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What do women in Nigeria, the United Nations and UHN Digital have in common? Annabelle Ramos.
Annabelle has worked at UHN for 10 years, spending nine years at the Rumsey Neuro Centre at Toronto Rehab, and currently working as a Training Coordinator with Digital Education.
In her free time, Annabelle volunteers with VIDES Canada, an organization dedicated to education and development for children, youth and women in situations of poverty and marginalization both in Canada and around the world. In her role with VIDES Canada as a Communications Officer, Annabelle wears many hats; she maintains the website, mentors volunteers who are sent overseas to work in impoverished communities, and works directly with refugees.
Recently, Annabelle was invited to address the Commission on the Status of Women at the United Nations in New York City, including the UN Secretary-General António Guterres, to shed light on the circumstances faced by women and girls in Nigeria, who are being threatened with female genital mutilation, a harmful traditional practice, and dealing with the impacts of groups like Boko Haram.
"I was so nervous," Annabelle recalls. "I'm not a public speaker and prefer to work under the radar, so I was concerned that I might not do a good job.
"The assembly room had a large seating area equipped with microphones and earpieces, so that delegates can listen to the speeches in their preferred language. It was intimidating to have the floor, with a lot of important people listening to every word I had to say."
The UN can be an overwhelming place for first time visitors, Annabelle says.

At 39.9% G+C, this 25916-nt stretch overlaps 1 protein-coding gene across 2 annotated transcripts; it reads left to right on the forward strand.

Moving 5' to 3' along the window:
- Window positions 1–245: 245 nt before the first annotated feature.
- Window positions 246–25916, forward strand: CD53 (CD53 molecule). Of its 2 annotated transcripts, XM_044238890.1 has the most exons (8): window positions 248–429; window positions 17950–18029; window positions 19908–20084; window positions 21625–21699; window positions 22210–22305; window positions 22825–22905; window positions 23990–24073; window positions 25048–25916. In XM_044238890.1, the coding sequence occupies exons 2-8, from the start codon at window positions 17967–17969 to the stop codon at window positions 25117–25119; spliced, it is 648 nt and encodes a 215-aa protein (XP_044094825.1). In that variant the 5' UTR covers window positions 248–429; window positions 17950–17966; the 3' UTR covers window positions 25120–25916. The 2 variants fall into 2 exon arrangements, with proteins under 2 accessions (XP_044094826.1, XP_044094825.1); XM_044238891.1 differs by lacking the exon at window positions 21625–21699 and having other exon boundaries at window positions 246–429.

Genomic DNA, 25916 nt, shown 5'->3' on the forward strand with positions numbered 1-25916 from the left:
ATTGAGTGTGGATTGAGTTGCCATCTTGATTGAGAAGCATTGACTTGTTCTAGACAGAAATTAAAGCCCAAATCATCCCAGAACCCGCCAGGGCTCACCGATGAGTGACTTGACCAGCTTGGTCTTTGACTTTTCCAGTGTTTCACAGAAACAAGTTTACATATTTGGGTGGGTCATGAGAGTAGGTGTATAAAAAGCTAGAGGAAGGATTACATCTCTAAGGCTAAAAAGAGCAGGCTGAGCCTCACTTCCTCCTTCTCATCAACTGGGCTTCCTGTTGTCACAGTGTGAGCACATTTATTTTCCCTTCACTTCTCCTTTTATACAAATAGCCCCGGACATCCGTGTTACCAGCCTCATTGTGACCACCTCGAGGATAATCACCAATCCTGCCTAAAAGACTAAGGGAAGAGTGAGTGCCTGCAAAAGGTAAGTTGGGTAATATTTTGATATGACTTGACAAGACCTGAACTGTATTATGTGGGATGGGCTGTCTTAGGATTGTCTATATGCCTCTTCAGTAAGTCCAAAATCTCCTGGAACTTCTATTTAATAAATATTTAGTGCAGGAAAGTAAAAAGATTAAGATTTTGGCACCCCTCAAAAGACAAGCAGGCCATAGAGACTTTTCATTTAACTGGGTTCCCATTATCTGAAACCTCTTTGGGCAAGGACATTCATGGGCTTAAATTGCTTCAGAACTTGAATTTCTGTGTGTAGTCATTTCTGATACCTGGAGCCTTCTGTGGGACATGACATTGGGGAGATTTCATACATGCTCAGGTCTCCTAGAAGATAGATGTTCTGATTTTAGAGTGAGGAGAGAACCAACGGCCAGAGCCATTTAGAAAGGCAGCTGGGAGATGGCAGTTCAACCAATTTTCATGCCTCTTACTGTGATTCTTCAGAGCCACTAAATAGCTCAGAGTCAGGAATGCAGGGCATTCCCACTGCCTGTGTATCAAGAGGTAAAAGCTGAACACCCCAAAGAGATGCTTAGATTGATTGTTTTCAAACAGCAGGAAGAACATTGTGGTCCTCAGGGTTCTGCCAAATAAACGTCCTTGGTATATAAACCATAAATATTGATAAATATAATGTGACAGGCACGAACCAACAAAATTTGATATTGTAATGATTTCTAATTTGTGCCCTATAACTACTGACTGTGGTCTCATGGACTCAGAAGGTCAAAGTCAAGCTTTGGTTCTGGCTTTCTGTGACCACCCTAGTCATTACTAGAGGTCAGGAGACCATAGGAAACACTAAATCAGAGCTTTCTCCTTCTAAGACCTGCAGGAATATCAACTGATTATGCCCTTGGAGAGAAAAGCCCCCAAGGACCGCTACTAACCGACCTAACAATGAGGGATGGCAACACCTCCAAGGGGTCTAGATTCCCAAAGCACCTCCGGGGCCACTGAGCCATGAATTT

'A buzz in the air'
"The protocol to get inside the headquarters is comparable to airport security – all of your belongings are inspected and you have to go through a metal detector. But, once you're past security, you find yourself in a beautiful courtyard filled with sculptures and flags from member nations, overlooking the East River.
"There's a buzz in the air, as people from all over the world run to their meetings."
Annabelle says her group decided on the focus of the speech "as a way to connect with other NGOs and to collaborate on initiatives that may effect change in the rural areas of Nigeria.
"I worked closely with the Human Rights office at the UN Headquarters in Geneva, Switzerland, who helped me write my speech, and I thought about the women and their stories.
"These women have survived some horrific events, and I felt that their stories deserved to be heard. It's my responsibility to bring these stories to light."
For Annabelle, the experience of volunteering with Vides and speaking at the UN strengthened her belief in compassion, integrity and stewardship, core values at UHN.
"These values are the foundation for my work ethic," she says. "Helping others never feels like a chore to me; in fact it's a pleasure for me to be able to help my teammates at Digital Education and the various stakeholders that we support.
"I'm happy to be a part of the process that makes things run smoothly at UHN. I believe that no matter who you are, where you come from, or what you do in life – you are significant, your actions have impact, and you have the capacity to make a difference."